Laura Barisonzi’s HyperSync Dance
We’ve been fans of Laura Barisonzi’s environmental portraits for years, and enjoy seeing what she’s up to at any given point in time. She has an ongoing personal project entitled Dance, and she took a few minutes out to share with our readers how she pulled off one of the images. Here’s a breakdown of the process for this shot in her own words.
I had scouted this alcove at a Manhattan park location up to a year before the shoot and had it in my head for a long time as somewhere for a dramatic shot. Once I began my personal project on dance, this location was at the top of my list for locations which could convey some of the formality of a theater or stage, but still have the grit and interest of being outside in an urban setting.
Due to the fact the location is west-facing and any sunlight is blocked by a lot of tall trees, there is no time of day when it would work well to shoot only using available light. The challenge of lighting the entire 30-foot wall was lessened by my choice to shoot mid-afternoon on a sunny day where the sun could provide dappled fill light on the wall. For my own additive lighting I used a Honda generator with three Einstein lights consisting of one beauty dish, one striplight and one 5-foot octadome.
I wanted to light the dancers without lightening the lightly-colored granite walls too much. I was able to control exactly how much of that fill I wanted by limiting a lot of the ambient light and shoot at a very high shutter speed of 1/640th of a second by using the PocketWizard MiniTT1, PowerMC2, and AC3 ZoneController. This diagram breaks down my set-up:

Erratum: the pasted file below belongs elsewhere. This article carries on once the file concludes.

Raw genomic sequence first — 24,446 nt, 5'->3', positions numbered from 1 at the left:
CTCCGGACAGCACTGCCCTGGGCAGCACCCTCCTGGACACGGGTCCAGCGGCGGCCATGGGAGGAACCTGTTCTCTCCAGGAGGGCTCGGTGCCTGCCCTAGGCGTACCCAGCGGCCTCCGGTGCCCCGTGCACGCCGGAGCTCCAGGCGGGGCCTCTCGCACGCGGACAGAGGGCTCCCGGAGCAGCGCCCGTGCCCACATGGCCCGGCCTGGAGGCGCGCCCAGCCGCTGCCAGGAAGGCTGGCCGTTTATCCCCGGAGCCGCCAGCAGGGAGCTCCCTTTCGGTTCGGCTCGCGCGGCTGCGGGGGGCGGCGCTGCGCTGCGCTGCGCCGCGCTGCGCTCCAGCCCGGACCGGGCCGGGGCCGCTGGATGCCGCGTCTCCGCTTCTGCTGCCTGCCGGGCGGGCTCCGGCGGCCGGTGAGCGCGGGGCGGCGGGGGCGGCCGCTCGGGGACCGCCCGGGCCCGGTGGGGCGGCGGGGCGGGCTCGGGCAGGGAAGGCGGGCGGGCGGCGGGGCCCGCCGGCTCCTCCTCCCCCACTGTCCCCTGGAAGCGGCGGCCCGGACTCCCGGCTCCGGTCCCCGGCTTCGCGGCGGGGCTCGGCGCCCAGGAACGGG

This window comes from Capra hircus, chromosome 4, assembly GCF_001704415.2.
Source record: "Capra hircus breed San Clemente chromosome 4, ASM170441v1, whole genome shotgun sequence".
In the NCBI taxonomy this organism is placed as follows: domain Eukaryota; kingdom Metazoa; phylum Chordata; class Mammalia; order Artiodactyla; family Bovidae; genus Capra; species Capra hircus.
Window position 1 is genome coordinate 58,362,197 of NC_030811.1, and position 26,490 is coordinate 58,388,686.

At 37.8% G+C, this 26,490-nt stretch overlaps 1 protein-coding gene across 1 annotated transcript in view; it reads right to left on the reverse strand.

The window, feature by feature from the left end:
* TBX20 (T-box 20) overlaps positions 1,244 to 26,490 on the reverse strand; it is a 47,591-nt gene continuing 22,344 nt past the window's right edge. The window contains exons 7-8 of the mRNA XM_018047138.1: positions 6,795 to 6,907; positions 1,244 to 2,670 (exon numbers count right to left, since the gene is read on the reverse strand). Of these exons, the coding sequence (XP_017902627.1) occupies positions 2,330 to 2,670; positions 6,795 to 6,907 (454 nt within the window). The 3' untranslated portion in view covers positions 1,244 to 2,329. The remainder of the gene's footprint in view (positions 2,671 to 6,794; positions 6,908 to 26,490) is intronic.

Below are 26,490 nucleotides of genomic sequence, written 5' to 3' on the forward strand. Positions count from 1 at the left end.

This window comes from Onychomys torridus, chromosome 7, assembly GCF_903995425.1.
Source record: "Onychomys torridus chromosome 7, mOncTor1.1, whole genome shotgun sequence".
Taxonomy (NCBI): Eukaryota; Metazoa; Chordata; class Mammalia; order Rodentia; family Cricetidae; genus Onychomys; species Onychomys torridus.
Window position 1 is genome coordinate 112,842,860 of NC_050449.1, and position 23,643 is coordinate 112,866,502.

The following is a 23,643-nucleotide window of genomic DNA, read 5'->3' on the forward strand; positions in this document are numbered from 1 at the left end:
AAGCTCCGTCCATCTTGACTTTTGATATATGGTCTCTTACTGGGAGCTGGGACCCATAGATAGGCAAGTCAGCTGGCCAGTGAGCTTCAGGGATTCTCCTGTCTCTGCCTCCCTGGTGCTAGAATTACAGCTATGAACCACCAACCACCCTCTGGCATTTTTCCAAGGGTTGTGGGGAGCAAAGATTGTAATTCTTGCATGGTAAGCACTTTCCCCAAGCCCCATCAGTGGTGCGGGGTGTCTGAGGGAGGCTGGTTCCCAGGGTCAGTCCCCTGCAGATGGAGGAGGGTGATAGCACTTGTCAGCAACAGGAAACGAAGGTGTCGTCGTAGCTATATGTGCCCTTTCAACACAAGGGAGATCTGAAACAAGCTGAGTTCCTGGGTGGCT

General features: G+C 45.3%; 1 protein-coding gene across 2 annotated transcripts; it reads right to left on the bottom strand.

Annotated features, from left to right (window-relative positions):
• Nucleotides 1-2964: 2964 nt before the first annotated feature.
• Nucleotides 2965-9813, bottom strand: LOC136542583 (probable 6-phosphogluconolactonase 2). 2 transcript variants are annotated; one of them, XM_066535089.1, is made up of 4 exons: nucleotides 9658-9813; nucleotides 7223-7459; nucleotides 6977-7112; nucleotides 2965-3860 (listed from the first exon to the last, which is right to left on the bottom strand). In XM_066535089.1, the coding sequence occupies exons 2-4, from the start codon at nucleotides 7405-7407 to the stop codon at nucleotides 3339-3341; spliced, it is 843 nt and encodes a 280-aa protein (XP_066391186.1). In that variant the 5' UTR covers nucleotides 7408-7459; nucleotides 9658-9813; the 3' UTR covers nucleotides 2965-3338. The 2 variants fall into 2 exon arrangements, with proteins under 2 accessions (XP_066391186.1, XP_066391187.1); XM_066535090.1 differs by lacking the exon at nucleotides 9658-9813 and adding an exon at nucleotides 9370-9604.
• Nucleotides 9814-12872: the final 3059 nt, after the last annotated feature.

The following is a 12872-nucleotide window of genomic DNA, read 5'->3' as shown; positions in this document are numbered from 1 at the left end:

In terms of the poses I chose, for this one, as for all of the images in the series, I worked with the dancers to figure out what moves they would be able to do in the space that related to the location the most. I styled the clothing in a bright colorful theme that would pop off the backdrops. I wanted the outfits to still appear like everyday urban clothes rather than dance leotards, etc., but still give the dancers a full range of motion.
This shot was retouched only in the sense I took out the crash pads which I had laid down on the ground in the alcove for the woman dancer to land on as she jumped from the tiny landing in the alcove. The jump she was doing would have been too dangerous without them. Probably the main challenge of the shoot was that even with the crashpads the dancers only were able to do these moves a few times as the surfaces and locations around them were pretty unsafe for these types of moves, so I needed to have the lighting right from the beginning.
Laura’s gear for this shoot:
More of the project and more of my sports and active lifestyle work can be seen at www.barisonzi.com.
All images and quotes in this post are used with permission and ©Laura Barisonzi, all rights reserved; story is ©PocketWizard. Please respect and support photographers’ rights. Feel free to link to this blog post, but please do not replicate or repost elsewhere without written permission.